…is all that remains of this side’s former life as an entrance/exit to the Melton’s car park, and indeed of the Melton’s connection to the street it inspired. A closer look at the other side of the fence backs this deep bit of insight up.
The kerb is clearly a lighter shade of cement, indicating the spot where the driveway used to be. The two bushes are doing a laughable job of hiding the wooden fencing that blocks off those driveways.
One of the more interesting aspects of all of this is the sign that once guided thirsty drivers into the parking lot. Hidden by overgrown branches and worn away by years of neglect, there’s no real reason for the hoteliers to have left it there – least of all what it’s advertising. After all, if it hadn’t been for the sign, I never would have stumbled upon this madness in the first place. No, for me, the real gold is the sign’s reverse side:
While it would be nice to think that this was Tooheys doing its part to avoid another 1914 Local Option fiasco, the way the ad puts a jokey spin on drunken violence and employs a disturbing tagline clearly aimed at the breathalyser crowd suggests a more cynical set of motives. For better or worse, this didn’t take, and by 1995, 40 years after the Local Option acts were repealed, 2.2 was 6.0 feet under. It’s worth pointing out that 2.2 was supplanted in 1998 by Hahn Premium Light, which is now Australia’s top selling light beer…and owned by Tooheys. A fascinating trail of the significant episodes of 2.2’s short life can be found here (WORTH READING). I think the lesson here is don’t give your beer a name that invites terrible Richie Benaud impressions.
But back to the Melton. Also of note are the apparent remains of either a garbage can or a phone box (remember those?) located between the two driveways.
Let’s stop for just a second to process this. Regardless of whether this was in fact a garbage can which spent countless nights being chundered into by melting Meltonians, or a phone booth which spent its Friday and Saturday nights listening to endless pleas by hopelessly pissed pub patrons for their wives, girlfriends, parents or less drunk mates to come and pick them up, and then being chundered into, the fact remains that it was located BETWEEN the two driveways. How is this a spot for either of those objects which both appear as bright flames to drunken moths? The line for the phone alone would have been both long and drunkenly ignorant enough to queue across the nearest driveway. You can’t tell me this didn’t cause at least one clipped wing.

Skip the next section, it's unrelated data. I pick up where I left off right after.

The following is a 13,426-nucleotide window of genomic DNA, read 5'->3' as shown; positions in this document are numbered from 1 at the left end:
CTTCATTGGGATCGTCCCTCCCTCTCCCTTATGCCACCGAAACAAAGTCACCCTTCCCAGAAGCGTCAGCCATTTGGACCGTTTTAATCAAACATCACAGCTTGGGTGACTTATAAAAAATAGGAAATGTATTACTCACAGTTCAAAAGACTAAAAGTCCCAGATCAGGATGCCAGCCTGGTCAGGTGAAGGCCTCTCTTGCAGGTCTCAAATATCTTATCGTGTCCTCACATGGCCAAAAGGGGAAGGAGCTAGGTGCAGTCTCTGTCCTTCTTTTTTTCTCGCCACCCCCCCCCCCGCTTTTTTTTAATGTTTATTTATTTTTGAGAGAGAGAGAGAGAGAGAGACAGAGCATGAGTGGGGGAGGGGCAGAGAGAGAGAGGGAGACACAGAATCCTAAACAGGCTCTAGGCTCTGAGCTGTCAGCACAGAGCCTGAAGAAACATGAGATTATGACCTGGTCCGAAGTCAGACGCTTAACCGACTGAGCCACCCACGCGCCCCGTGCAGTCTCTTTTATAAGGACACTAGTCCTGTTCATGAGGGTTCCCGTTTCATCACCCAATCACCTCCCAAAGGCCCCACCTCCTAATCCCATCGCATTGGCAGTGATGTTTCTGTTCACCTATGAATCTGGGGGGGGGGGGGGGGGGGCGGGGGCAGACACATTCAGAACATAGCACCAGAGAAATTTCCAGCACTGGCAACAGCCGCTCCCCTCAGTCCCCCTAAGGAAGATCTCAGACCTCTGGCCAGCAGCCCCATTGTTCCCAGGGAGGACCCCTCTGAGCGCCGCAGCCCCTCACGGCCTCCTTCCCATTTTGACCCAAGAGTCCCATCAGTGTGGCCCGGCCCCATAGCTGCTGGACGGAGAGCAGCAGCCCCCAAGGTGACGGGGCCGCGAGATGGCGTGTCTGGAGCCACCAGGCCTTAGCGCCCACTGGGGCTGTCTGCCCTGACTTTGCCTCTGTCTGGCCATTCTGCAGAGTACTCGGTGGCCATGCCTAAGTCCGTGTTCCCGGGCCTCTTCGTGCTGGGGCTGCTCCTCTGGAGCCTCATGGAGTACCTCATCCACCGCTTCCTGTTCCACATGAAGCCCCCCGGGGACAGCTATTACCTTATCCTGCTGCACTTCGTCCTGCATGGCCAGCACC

Even worse is the pub’s proximity to Auburn North Public School. Anyone foolish and drunk enough to ‘breathe easy’ and attempt to drive home via the Melton Street exit (or entrance, depending on the level of drunkenness) on a weekday afternoon ran the risk of knocking over a kid on their way home. If it didn’t happen or nearly happen, I’d be surprised.
With these reasons in mind, it’s easy to imagine just how and why the Melton would have had these driveways sealed up, thereby severing its ties to its own history. It’s also easy (and funny) to imagine particularly OCD and DUI pub patrons attempting to drive out of their usual exit and smashing the fence, otherwise why the need for the bushes and the potplants? Sure, the Melton could have chosen to seal up the Station Road driveways, which face the old Joyce Mayne complex, but it turns out that a child’s life is worth more than that of a shopper looking for bargain whitegoods. Who knew?
And all because some public spirited men didn’t know their limits and couldn’t hold their beer.
Of course, I could be wrong about everything, and I might owe both the Melton and overdrinkers everywhere an apology, but have a look at this:
You may have just read all that and be wondering ‘what was the point?’ or ‘where’s the remove bookmark button?’, but more inquisitive (or less demanding) readers may be wondering ‘What was so drastic that happened to Melton Road to cause it to be split into Melton Road South and Melton Road North?’
Next time, baby.
Here’s another victim of the video shop exodus. This one didn’t even have a franchise attached while it was alive, making it even harder for it to stay afloat once the VHS ocean started to get rough. I bought an ex-rental copy of Surf Ninjas on VHS from here years ago, so I know I did my part. I can sleep at night. Can you?
It’s since been turned into a car park of all things. You couldn’t even use the building for anything else? The cafe next door is that popular that it needs the three or four extra car spaces afforded it by this tiny space? Oatley is full of wide, long, empty streets to park in, especially since Coles won’t be setting up there. Oh, wait.
Inside it looks like a supervillain meeting room, where the Oatley Star Chamber plots world domination…or at least the downfall of Coles, their mortal enemy. It’s so barebones that you can see the rollerdoor that would have been used for new shipments of pure VHS goodness back in that time.
Here’s the after hours return chute the tardy denizens of Oatley would have used to return videos after the shop had closed for the day. Or, in some cases, never used at all:
That was three years ago. If you do that for long enough, of course you’re going to go out of business. This must have occurred to the kindly owner at some point, because a year before closing down he changed his tactics:
Take note, Darrell Lea.